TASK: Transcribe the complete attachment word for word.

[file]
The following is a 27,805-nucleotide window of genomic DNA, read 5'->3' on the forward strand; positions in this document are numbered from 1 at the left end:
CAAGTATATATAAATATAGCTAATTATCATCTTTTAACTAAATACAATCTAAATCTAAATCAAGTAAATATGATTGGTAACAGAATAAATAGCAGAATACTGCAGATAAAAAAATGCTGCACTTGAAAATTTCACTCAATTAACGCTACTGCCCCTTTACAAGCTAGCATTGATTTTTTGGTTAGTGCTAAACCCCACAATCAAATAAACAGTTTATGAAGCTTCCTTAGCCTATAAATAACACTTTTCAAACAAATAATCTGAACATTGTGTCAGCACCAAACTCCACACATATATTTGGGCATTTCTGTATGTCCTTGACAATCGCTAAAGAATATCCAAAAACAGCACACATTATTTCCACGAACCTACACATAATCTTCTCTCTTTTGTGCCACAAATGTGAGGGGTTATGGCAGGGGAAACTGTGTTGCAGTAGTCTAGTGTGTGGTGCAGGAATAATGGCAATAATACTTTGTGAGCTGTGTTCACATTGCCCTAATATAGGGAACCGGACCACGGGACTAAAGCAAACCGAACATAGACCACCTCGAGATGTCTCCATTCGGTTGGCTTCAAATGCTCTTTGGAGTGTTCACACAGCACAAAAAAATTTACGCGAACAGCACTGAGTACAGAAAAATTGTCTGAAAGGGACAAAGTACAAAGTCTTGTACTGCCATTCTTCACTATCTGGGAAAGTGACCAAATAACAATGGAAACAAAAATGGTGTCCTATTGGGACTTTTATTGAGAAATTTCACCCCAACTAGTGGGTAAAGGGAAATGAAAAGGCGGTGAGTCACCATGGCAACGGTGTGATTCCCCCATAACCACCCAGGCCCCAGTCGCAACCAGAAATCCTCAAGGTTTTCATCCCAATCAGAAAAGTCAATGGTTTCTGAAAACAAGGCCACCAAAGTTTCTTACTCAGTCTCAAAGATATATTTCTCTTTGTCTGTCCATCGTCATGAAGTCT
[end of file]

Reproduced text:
The following is a 27,805-nucleotide window of genomic DNA, read 5'->3' on the forward strand; positions in this document are numbered from 1 at the left end:
CAAGTATATATAAATATAGCTAATTATCATCTTTTAACTAAATACAATCTAAATCTAAATCAAGTAAATATGATTGGTAACAGAATAAATAGCAGAATACTGCAGATAAAAAAATGCTGCACTTGAAAATTTCACTCAATTAACGCTACTGCCCCTTTACAAGCTAGCATTGATTTTTTGGTTAGTGCTAAACCCCACAATCAAATAAACAGTTTATGAAGCTTCCTTAGCCTATAAATAACACTTTTCAAACAAATAATCTGAACATTGTGTCAGCACCAAACTCCACACATATATTTGGGCATTTCTGTATGTCCTTGACAATCGCTAAAGAATATCCAAAAACAGCACACATTATTTCCACGAACCTACACATAATCTTCTCTCTTTTGTGCCACAAATGTGAGGGGTTATGGCAGGGGAAACTGTGTTGCAGTAGTCTAGTGTGTGGTGCAGGAATAATGGCAATAATACTTTGTGAGCTGTGTTCACATTGCCCTAATATAGGGAACCGGACCACGGGACTAAAGCAAACCGAACATAGACCACCTCGAGATGTCTCCATTCGGTTGGCTTCAAATGCTCTTTGGAGTGTTCACACAGCACAAAAAAATTTACGCGAACAGCACTGAGTACAGAAAAATTGTCTGAAAGGGACAAAGTACAAAGTCTTGTACTGCCATTCTTCACTATCTGGGAAAGTGACCAAATAACAATGGAAACAAAAATGGTGTCCTATTGGGACTTTTATTGAGAAATTTCACCCCAACTAGTGGGTAAAGGGAAATGAAAAGGCGGTGAGTCACCATGGCAACGGTGTGATTCCCCCATAACCACCCAGGCCCCAGTCGCAACCAGAAATCCTCAAGGTTTTCATCCCAATCAGAAAAGTCAATGGTTTCTGAAAACAAGGCCACCAAAGTTTCTTACTCAGTCTCAAAGATATATTTCTCTTTGTCTGTCCATCGTCATGAAGTCT